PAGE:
The new solar powered vehicles have been created using the school’s new, $30 million, 3D printing-focused Additive Manufacturing Centre. One vehicle use a honeycomb design for the interior panels to keep weight to a minimum but provide the required strength. While the NV9 vehicle has been created in the form of a three-wheeled vehicle which can take corners using a “tilting” designed inspired by motorcycle racing designs NTU Associate Professor Ng Heong Wah explains a little more :
“We are extremely proud to have designed and assembled a 3D printed body shell for the electric car,” said NTU Associate Professor Ng Heong Wah. “The 3D printed car body was pushing existing technology to the limits and we are so pleased that it has paid off. Using the latest engineering techniques learned from their studies in NTU, the students have developed innovations such as silicon solar cells that can be contoured to follow the car’s shape.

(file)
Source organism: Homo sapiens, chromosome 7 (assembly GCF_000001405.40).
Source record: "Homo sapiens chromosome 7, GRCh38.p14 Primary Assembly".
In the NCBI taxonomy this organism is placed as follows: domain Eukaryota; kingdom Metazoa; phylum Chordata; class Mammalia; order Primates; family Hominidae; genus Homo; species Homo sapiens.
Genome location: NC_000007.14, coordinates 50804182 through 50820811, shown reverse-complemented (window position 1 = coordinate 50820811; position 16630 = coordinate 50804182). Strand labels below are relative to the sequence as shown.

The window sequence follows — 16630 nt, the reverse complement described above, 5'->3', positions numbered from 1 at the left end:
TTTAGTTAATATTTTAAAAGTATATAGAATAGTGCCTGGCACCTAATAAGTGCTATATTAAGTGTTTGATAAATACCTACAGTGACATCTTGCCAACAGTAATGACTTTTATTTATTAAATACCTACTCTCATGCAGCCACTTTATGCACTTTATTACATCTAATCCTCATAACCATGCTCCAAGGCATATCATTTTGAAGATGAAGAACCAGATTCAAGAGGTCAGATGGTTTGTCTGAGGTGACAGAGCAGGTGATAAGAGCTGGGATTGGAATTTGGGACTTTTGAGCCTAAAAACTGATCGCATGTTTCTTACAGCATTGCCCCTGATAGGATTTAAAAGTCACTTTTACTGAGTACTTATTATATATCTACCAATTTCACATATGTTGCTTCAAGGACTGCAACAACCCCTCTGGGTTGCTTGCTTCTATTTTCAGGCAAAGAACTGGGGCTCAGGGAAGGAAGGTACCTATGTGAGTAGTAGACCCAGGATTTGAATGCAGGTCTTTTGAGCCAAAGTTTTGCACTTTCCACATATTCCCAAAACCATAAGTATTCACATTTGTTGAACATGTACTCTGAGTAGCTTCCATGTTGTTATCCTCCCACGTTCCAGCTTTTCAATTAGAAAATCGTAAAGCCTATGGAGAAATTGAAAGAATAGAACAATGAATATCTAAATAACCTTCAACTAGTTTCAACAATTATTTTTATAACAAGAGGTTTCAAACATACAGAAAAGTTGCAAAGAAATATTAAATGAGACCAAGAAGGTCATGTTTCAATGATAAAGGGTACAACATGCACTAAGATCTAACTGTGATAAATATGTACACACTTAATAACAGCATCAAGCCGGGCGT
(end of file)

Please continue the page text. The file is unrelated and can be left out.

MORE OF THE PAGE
We decided to go with a 3D printed cabin made from lightweight plastic as we wanted to maximize the internal space — and driver’s comfort — while still being able to [keep] the weight to a minimum,” says Wahab. “Despite being an Urban Concept car, it is no slouch and can reach a top speed of 60km/h (37 mph), while maintaining low energy consumption.
For it to be lightweight, thin and yet strong, we integrated a honeycomb structure and a unique joint design to hold the parts together,” Wen said. “When seen against the light, the structure has a translucent, see-through effect like a dragonfly wing.”